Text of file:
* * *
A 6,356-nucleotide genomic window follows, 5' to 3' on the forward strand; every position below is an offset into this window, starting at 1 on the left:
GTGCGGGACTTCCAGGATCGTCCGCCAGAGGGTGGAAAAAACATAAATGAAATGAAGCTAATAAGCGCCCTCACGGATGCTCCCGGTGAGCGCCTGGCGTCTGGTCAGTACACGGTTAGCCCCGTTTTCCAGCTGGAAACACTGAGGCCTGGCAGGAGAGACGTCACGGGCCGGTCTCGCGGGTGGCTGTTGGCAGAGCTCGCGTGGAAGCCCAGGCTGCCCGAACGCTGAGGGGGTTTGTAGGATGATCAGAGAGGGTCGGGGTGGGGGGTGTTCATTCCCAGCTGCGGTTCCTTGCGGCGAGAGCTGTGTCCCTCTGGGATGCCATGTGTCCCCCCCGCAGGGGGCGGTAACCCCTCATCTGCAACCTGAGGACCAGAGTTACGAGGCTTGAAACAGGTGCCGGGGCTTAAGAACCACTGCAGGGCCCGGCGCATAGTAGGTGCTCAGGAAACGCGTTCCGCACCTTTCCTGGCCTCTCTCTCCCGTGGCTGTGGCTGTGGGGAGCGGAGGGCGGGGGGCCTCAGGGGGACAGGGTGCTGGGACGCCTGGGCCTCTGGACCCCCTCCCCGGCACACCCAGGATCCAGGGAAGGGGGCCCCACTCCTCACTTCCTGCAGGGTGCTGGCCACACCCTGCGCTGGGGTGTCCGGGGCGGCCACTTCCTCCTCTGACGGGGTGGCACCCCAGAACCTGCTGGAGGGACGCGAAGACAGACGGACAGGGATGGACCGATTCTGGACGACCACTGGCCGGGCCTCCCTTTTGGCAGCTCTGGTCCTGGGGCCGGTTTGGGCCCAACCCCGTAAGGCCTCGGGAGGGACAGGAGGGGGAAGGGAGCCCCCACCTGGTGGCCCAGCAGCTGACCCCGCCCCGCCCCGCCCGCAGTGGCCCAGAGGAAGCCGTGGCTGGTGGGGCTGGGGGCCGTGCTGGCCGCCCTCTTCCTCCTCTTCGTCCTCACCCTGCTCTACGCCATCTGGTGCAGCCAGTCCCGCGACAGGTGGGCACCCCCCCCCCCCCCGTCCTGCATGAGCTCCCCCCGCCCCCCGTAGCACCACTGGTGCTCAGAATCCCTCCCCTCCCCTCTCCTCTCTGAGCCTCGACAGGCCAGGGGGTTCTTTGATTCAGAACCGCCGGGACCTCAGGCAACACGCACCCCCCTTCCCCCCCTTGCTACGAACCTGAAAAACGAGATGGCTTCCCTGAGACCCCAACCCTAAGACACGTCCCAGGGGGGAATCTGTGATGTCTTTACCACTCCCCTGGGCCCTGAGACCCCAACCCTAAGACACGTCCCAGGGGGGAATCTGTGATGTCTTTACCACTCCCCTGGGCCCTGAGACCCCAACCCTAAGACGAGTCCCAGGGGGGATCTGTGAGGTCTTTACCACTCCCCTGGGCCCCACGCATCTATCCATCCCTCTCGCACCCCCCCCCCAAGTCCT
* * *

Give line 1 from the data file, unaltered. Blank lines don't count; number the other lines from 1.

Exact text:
A 6,356-nucleotide genomic window follows, 5' to 3' on the forward strand; every position below is an offset into this window, starting at 1 on the left: